A recent discovery leads to more questions at church excavation site.
WILLIAMSBURG – Each time he preached at First Baptist Church, Gowan Pamphlet risked being arrested. Pamphlet’s congregation in Colonial Williamsburg wasn’t like the other church groups in the area. Comprised of an all-black membership, First Baptist Church wasn’t just unique – it was illegal.
As Virginians fought for freedom from England, they still restricted it here at home. In addition to keeping slaves, state officials banned any large gathering of Black residents, afraid of an uprising. Also, Baptist preachers like Pamphlet faced persecution of a different kind. They were seen as dissenters from the officially recognized Church of England, even after Virginia’s Statute for Religious Freedom ended state sponsorship of the church in 1786.
The only Black ordained minister in the country at the time, Pamphlet first held his meetings at Green Spring Plantation, about five miles outside of Williamsburg. From the brush arbors, built under the direction of a former minister, the enslaved tavern worker spoke to a congregation of hundreds of enslaved and free African Americans. By 1881, Pamphlet’s congregation gathered a few miles down the road, at Raccoon Chase.
Pamphlet gained his freedom in 1793, the same year his church became the only African American congregation accepted into the Dover Baptist Association. He continued as the minister until his death in 1809, the owner of 14 acres of land and two horses. The church meanwhile remains active in Williamsburg today. But the story of how it got to this point, and what members are doing to revive its history, is a unique one.
An unlikely opportunity
About a decade after Pamphlet’s death, Jesse Cole entered the picture. Cole, a prominent white landowner, learned of the congregation’s gatherings. He also realized they had no meeting place. Oral tradition notes that Cole gave the congregation a building on his land.
“He knew that they were in danger because it was against the law for us to assemble,” said Connie Harshaw, First Baptist Church member and president of the church’s Let Freedom Ring Foundation. “So he donated his carriage house, the land that he owned in downtown Williamsburg, to the African Americans for the sole use of worshiping and celebrating their faith.”
In 1856, the congregation erected a new church building. One hundred years later, the congregation moved to 727 Scotland St, its current location. One year later, in 1957, the historic location took a devastating turn toward development.
“When the Rockefellers and the federal government came in to restore Colonial Williamsburg, there was a vote about what would happen to that site. At that time, the vote, the community meeting, was held at Matthew Whaley, which is a school that did not allow Blacks to attend for any purpose,” Harshaw said. “So you can guess that there was no voice from the African American community at that meeting. So they simply paved over [the church] and it’s been used as a parking lot until March of 2020.”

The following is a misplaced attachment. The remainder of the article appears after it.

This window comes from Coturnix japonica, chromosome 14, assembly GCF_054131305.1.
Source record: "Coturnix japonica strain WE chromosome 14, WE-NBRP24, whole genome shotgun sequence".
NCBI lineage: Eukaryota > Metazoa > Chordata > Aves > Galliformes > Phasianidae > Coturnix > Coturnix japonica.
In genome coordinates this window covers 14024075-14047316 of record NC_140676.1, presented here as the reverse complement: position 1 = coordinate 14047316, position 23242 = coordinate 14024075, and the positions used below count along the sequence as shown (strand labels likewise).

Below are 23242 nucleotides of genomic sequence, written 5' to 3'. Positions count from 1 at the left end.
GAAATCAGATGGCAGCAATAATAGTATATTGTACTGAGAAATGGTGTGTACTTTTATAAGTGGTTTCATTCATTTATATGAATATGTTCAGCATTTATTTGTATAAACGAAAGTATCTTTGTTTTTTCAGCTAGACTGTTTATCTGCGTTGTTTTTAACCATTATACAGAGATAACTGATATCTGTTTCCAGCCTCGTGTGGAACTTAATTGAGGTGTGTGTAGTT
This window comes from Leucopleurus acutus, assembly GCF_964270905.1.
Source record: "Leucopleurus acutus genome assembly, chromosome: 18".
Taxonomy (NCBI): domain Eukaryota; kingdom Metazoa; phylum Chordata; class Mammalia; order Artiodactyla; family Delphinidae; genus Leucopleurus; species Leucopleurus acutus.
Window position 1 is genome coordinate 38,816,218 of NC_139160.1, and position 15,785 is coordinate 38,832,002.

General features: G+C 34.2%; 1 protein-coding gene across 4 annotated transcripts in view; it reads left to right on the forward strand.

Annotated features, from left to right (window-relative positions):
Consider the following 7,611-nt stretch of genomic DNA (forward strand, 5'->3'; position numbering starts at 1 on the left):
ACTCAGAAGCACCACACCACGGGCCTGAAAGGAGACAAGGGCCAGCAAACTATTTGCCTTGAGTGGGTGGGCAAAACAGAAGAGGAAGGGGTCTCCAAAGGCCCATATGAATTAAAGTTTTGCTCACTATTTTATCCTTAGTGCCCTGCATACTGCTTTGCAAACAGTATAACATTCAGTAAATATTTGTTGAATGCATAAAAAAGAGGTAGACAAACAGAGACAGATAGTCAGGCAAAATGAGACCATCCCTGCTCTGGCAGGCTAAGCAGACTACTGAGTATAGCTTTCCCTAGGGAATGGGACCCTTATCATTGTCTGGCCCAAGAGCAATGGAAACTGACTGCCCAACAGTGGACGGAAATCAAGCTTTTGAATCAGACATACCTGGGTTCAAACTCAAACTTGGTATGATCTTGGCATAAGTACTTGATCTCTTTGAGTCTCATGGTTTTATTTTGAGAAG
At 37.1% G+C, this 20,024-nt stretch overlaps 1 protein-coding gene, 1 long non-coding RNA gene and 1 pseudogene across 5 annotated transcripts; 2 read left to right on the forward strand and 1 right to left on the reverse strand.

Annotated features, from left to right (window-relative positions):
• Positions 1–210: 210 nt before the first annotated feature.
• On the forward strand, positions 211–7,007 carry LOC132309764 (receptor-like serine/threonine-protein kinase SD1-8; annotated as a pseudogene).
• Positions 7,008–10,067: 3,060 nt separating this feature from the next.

It’s a truly bizarre statement. A restoration effort tore down the first Black church in Virginia, one of the first Black churches in the US and turned it into a parking lot. Over the years, First Baptist’s congregation created the Let Freedom Ring Foundation to preserve their history. Now they’re taking another step.
A surprising discovery
A joint effort between the congregation, the foundation and the Colonial Williamsburg Foundation brought archeologists to the location of the original church building earlier this year. The goal is to find the remains of the 18th century structure, buried for decades under the parking lot. Traction started only weeks after Cliff Fleet became president and CEO of the Colonial Williamsburg Foundation in December 2019.
Now, a team of archeologists digs at the site five days a week. Only 48 hours ago, the group made an incredible discovery.
“Just two days ago, we came down on top of the foundation for the 1856 church,” said Jack Gary, Colonial Williamsburg director of archaeology. “So that was the brick church that we’ve got photographs of, which stood into the 1950s.”
While oral history revealed the church’s approximate location, ground-penetrating radar confirmed the foundation’s existence. That technology gave the team precise coordinates for their search.
The discoveries didn’t stop with finding the foundation they expected.
“Beside the foundation of the 1856 church is the foundation for another building – an earlier building. Now what that building is, is still – we’re not sure of its exact age, other than it definitely pre-dates the 1856 building. So it’s earlier than that. What it was, what its function was, that’s still unclear, and its exact date is unclear. But we’re starting to see the foundations for that earlier building, too,” Gary said. “That’s great because that means that there’s a very good likelihood that the evidence that we need to be able to date and understand that building will be there as well.”